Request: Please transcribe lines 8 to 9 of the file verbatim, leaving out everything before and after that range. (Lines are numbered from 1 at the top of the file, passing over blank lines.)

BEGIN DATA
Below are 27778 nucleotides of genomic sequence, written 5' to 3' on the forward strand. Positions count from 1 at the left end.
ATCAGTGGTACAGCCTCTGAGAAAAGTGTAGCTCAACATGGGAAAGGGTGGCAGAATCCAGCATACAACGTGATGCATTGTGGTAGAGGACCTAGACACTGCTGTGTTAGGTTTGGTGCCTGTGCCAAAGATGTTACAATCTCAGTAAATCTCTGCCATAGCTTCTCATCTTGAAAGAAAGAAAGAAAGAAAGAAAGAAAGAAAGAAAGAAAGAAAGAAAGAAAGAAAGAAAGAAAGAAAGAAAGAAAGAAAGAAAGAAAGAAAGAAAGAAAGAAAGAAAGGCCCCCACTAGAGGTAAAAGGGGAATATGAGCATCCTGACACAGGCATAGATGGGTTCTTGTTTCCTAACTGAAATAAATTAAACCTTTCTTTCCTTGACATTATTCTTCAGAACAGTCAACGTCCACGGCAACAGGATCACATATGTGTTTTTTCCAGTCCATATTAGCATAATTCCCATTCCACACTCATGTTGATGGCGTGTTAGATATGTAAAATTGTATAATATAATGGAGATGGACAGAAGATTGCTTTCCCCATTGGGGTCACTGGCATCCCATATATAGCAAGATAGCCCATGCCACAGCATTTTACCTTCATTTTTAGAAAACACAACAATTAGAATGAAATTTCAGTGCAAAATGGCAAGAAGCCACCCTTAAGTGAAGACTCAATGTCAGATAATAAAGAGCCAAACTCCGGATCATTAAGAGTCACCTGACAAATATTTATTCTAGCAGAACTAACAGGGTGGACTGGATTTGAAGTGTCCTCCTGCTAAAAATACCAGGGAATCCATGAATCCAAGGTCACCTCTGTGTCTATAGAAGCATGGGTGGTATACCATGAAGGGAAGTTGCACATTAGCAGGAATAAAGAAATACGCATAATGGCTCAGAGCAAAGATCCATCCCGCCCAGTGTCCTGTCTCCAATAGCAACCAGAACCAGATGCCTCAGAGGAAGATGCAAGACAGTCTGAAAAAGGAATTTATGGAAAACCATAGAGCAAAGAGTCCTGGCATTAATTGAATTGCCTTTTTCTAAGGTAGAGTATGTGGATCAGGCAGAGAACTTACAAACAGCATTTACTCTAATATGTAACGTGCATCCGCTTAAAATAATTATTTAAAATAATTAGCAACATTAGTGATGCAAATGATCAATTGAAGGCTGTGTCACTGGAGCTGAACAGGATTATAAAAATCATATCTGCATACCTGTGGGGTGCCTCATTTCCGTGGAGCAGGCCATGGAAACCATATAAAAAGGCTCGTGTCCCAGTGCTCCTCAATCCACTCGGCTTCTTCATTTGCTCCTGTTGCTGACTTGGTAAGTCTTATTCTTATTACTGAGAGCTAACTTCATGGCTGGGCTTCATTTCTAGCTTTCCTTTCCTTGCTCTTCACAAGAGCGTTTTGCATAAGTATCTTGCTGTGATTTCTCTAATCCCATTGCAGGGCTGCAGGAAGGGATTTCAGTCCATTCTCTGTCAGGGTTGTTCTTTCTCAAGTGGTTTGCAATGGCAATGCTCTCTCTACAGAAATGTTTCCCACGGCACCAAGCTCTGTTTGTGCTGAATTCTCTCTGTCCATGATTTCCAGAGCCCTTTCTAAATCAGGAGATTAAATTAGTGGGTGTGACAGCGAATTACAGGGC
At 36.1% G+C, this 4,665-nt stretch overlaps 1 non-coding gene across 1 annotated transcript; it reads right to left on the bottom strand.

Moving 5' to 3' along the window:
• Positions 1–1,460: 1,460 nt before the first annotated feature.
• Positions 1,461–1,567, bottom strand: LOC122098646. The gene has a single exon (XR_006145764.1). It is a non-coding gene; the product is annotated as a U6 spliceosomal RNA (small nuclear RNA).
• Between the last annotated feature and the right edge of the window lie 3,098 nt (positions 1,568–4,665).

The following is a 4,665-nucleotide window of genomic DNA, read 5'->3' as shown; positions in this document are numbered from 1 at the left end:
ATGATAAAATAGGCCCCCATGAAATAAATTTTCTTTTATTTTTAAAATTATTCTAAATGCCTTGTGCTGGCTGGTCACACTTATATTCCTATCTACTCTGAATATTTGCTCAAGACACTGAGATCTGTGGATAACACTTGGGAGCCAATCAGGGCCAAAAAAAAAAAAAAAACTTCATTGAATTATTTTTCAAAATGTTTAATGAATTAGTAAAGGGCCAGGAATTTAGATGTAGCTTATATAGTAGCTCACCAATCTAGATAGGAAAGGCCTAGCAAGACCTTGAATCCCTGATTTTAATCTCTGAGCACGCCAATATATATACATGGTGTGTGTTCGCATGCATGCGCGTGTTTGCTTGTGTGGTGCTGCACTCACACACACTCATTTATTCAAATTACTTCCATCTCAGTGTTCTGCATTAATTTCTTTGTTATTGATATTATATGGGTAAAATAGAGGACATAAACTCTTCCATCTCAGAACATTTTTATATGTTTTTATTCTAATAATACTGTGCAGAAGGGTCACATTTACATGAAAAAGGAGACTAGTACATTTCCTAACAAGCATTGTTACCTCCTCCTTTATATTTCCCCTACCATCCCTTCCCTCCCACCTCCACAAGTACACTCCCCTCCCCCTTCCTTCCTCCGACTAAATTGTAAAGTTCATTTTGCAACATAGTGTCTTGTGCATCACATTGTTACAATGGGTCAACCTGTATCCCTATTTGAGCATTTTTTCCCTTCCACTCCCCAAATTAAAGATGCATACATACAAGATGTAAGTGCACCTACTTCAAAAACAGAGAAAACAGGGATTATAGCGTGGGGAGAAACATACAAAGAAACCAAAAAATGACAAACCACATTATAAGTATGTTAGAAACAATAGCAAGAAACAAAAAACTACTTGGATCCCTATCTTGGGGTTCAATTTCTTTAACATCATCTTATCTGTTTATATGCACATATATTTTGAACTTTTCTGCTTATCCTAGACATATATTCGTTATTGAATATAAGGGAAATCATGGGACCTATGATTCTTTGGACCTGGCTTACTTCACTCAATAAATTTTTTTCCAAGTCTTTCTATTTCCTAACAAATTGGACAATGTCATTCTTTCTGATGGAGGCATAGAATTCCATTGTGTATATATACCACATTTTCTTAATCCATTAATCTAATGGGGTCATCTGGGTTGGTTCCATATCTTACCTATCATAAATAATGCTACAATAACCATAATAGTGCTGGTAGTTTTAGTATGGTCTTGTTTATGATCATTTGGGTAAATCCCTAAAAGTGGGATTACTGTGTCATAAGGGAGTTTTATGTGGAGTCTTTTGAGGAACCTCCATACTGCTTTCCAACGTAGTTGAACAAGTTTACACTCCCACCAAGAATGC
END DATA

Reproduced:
The following is a 4,665-nucleotide window of genomic DNA, read 5'->3' as shown; positions in this document are numbered from 1 at the left end:
ATGATAAAATAGGCCCCCATGAAATAAATTTTCTTTTATTTTTAAAATTATTCTAAATGCCTTGTGCTGGCTGGTCACACTTATATTCCTATCTACTCTGAATATTTGCTCAAGACACTGAGATCTGTGGATAACACTTGGGAGCCAATCAGGGCCAAAAAAAAAAAAAAAACTTCATTGAATTATTTTTCAAAATGTTTAATGAATTAGTAAAGGGCCAGGAATTTAGATGTAGCTTATATAGTAGCTCACCAATCTAGATAGGAAAGGCCTAGCAAGACCTTGAATCCCTGATTTTAATCTCTGAGCACGCCAATATATATACATGGTGTGTGTTCGCATGCATGCGCGTGTTTGCTTGTGTGGTGCTGCACTCACACACACTCATTTATTCAAATTACTTCCATCTCAGTGTTCTGCATTAATTTCTTTGTTATTGATATTATATGGGTAAAATAGAGGACATAAACTCTTCCATCTCAGAACATTTTTATATGTTTTTATTCTAATAATACTGTGCAGAAGGGTCACATTTACATGAAAAAGGAGACTAGTACATTTCCTAACAAGCATTGTTACCTCCTCCTTTATATTTCCCCTACCATCCCTTCCCTCCCACCTCCACAAGTACACTCCCCTCCCCCTTCCTTCCTCCGACTAAATTGTAAAGTTCATTTTGCAACATAGTGTCTTGTGCATCACATTGTTACAATGGGTCAACCTGTATCCCTATTTGAGCATTTTTTCCCTTCCACTCCCCAAATTAAAGATGCATACATACAAGATGTAAGTGCACCTACTTCAAAAACAGAGAAAACAGGGATTATAGCGTGGGGAGAAACATACAAAGAAACCAAAAAATGACAAACCACATTATAAGTATGTTAGAAACAATAGCAAGAAACAAAAAACTACTTGGATCCCTATCTTGGGGTTCAATTTCTTTAACATCATCTTATCTGTTTATATGCACATATATTTTGAACTTTTCTGCTTATCCTAGACATATATTCGTTATTGAATATAAGGGAAATCATGGGACCTATGATTCTTTGGACCTGGCTTACTTCACTCAATAAATTTTTTTCCAAGTCTTTCTATTTCCTAACAAATTGGACAATGTCATTCTTTCTGATGGAGGCATAGAATTCCATTGTGTATATATACCACATTTTCTTAATCCATTAATCTAATGGGGTCATCTGGGTTGGTTCCATATCTTACCTATCATAAATAATGCTACAATAACCATAATAGTGCTGGTAGTTTTAGTATGGTCTTGTTTATGATCATTTGGGTAAATCCCTAAAAGTGGGATTACTGTGTCATAAGGGAGTTTTATGTGGAGTCTTTTGAGGAACCTCCATACTGCTTTCCAACGTAGTTGAACAAGTTTACACTCCCACCAAGAATGC